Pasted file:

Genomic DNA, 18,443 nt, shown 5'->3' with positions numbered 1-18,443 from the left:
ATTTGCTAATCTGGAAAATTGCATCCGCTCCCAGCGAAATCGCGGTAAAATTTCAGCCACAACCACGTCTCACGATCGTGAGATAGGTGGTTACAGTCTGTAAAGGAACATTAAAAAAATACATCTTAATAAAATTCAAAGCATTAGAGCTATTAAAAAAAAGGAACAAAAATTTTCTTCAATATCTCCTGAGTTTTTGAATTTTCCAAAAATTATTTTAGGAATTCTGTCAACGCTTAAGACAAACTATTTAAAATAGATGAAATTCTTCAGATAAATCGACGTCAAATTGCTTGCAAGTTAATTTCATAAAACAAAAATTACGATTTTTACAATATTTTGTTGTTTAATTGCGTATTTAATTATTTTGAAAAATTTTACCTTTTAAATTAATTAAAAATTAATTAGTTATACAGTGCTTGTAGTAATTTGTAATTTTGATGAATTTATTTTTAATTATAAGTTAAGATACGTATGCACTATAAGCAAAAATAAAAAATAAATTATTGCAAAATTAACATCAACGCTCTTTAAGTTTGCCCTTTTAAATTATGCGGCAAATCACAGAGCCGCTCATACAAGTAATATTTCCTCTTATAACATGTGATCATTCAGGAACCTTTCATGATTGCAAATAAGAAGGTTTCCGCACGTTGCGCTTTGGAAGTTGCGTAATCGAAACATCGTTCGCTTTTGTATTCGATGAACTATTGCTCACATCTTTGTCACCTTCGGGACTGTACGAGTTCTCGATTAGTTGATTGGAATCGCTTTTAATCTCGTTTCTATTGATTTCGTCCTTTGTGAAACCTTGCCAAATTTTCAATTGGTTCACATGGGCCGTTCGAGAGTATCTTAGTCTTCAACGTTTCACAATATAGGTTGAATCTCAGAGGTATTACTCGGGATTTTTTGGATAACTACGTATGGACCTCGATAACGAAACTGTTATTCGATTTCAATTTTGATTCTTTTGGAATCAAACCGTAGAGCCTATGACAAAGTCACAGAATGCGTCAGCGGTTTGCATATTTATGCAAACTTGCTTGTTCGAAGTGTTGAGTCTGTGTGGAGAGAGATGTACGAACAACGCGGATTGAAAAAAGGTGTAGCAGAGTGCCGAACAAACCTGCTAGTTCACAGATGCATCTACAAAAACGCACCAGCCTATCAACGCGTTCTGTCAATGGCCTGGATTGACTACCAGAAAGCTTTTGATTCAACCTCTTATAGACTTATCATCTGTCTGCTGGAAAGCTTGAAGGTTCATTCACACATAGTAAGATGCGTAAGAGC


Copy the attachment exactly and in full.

Genomic DNA, 18,443 nt, shown 5'->3' with positions numbered 1-18,443 from the left:
ATTTGCTAATCTGGAAAATTGCATCCGCTCCCAGCGAAATCGCGGTAAAATTTCAGCCACAACCACGTCTCACGATCGTGAGATAGGTGGTTACAGTCTGTAAAGGAACATTAAAAAAATACATCTTAATAAAATTCAAAGCATTAGAGCTATTAAAAAAAAGGAACAAAAATTTTCTTCAATATCTCCTGAGTTTTTGAATTTTCCAAAAATTATTTTAGGAATTCTGTCAACGCTTAAGACAAACTATTTAAAATAGATGAAATTCTTCAGATAAATCGACGTCAAATTGCTTGCAAGTTAATTTCATAAAACAAAAATTACGATTTTTACAATATTTTGTTGTTTAATTGCGTATTTAATTATTTTGAAAAATTTTACCTTTTAAATTAATTAAAAATTAATTAGTTATACAGTGCTTGTAGTAATTTGTAATTTTGATGAATTTATTTTTAATTATAAGTTAAGATACGTATGCACTATAAGCAAAAATAAAAAATAAATTATTGCAAAATTAACATCAACGCTCTTTAAGTTTGCCCTTTTAAATTATGCGGCAAATCACAGAGCCGCTCATACAAGTAATATTTCCTCTTATAACATGTGATCATTCAGGAACCTTTCATGATTGCAAATAAGAAGGTTTCCGCACGTTGCGCTTTGGAAGTTGCGTAATCGAAACATCGTTCGCTTTTGTATTCGATGAACTATTGCTCACATCTTTGTCACCTTCGGGACTGTACGAGTTCTCGATTAGTTGATTGGAATCGCTTTTAATCTCGTTTCTATTGATTTCGTCCTTTGTGAAACCTTGCCAAATTTTCAATTGGTTCACATGGGCCGTTCGAGAGTATCTTAGTCTTCAACGTTTCACAATATAGGTTGAATCTCAGAGGTATTACTCGGGATTTTTTGGATAACTACGTATGGACCTCGATAACGAAACTGTTATTCGATTTCAATTTTGATTCTTTTGGAATCAAACCGTAGAGCCTATGACAAAGTCACAGAATGCGTCAGCGGTTTGCATATTTATGCAAACTTGCTTGTTCGAAGTGTTGAGTCTGTGTGGAGAGAGATGTACGAACAACGCGGATTGAAAAAAGGTGTAGCAGAGTGCCGAACAAACCTGCTAGTTCACAGATGCATCTACAAAAACGCACCAGCCTATCAACGCGTTCTGTCAATGGCCTGGATTGACTACCAGAAAGCTTTTGATTCAACCTCTTATAGACTTATCATCTGTCTGCTGGAAAGCTTGAAGGTTCATTCACACATAGTAAGATGCGTAAGAGC